Good practice in social care for refugees and asylum seekers

Pointers for good practice: Ensuring access

Providing accessible information

There are many opportunities through the asylum process to provide information to asylum seekers about their rights and responsibilities of local authorities in relation to social care.

Information needs to be made available in appropriate formats − for example, in a child-friendly format for unaccompanied asylum-seeking children and young people. Refugee and community organisations play an invaluable role in terms of providing information about rights and signposting and supporting asylum seekers and refugees to access appropriate services.

Ensuring effective communication

Key elements for good practice in working with interpreters with asylum seekers and refugees are:

Communication with asylum seekers and refugees, who have additional needs, for example sensory impairments or learning disabilities, will also need consideration. Interpreters are likely to have training needs in terms of understanding the service context and specific issues that asylum seekers and refugees may be experiencing and which may have implications for communication (e.g. domestic violence, abuse, or mental health issues).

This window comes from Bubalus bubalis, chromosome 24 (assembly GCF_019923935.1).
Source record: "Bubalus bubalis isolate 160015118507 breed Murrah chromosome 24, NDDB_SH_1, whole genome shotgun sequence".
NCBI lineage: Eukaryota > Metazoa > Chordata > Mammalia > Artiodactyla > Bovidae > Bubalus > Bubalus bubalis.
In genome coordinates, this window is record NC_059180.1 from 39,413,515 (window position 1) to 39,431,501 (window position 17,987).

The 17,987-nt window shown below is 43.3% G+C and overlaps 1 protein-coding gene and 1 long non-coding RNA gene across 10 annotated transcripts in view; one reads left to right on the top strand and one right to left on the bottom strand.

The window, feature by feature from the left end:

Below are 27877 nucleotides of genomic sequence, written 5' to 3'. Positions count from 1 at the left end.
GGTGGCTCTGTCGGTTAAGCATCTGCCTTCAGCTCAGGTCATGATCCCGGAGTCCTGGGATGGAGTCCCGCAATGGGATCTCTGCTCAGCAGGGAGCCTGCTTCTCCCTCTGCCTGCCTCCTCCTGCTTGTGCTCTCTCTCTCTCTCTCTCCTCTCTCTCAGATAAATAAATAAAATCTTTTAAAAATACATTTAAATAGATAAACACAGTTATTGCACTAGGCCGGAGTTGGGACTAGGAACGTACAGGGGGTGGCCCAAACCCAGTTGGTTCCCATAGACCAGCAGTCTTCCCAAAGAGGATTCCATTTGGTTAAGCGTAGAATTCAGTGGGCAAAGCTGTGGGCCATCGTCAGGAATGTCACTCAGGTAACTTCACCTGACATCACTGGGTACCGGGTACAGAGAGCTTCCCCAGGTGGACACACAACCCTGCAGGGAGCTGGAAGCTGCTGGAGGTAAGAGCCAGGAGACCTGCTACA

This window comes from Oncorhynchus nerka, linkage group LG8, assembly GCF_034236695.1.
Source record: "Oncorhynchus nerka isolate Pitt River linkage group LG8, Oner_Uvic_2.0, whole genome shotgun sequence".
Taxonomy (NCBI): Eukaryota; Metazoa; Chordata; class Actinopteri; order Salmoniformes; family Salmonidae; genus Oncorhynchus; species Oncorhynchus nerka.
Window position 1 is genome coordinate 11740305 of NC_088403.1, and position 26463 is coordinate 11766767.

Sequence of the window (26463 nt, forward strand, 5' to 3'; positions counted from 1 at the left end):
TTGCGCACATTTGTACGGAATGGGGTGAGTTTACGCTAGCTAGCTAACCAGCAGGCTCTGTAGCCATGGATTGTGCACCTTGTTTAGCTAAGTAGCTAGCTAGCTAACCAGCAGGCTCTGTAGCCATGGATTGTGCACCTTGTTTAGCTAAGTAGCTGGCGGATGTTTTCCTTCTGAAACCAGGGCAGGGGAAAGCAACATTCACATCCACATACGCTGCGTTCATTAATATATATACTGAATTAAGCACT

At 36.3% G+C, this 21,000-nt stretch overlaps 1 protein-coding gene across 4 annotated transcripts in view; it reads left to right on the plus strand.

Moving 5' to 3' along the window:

See Raval, H. (2006). Mental health training for bilingual co-workers in the context of working with people seeking asylum and refugees. Primary mental health care, 4, 1, 37–44.This paper outlines training for bilingual co-workers (i.e. interpreters) and practitioners working with children and, families, adults and older adults.

Refugee Council offers training on working with interpreters.

See practice example: Stockport Interpreting Unit


Advocacy is needed at both an individual level and a community level to:

The Children’s Commissioner has recommended that all children should be appointed a guardian who is independent and can act as an advocate and enable children to participate effectively in reviews.

The Mental Health Act 2007 introduced the provision of IMHA to ensure that detained patients understand their rights under the Act and are supported to participate in decisions about their care and treatment.

Mind has developed a training programme for refugee and community organisations (RCOs) in mental health advocacy.

Timely and streamlined assessment of needs for social care

One-stop services

These can be:

It is important that these services are:

Clear and appropriate eligibility criteria for services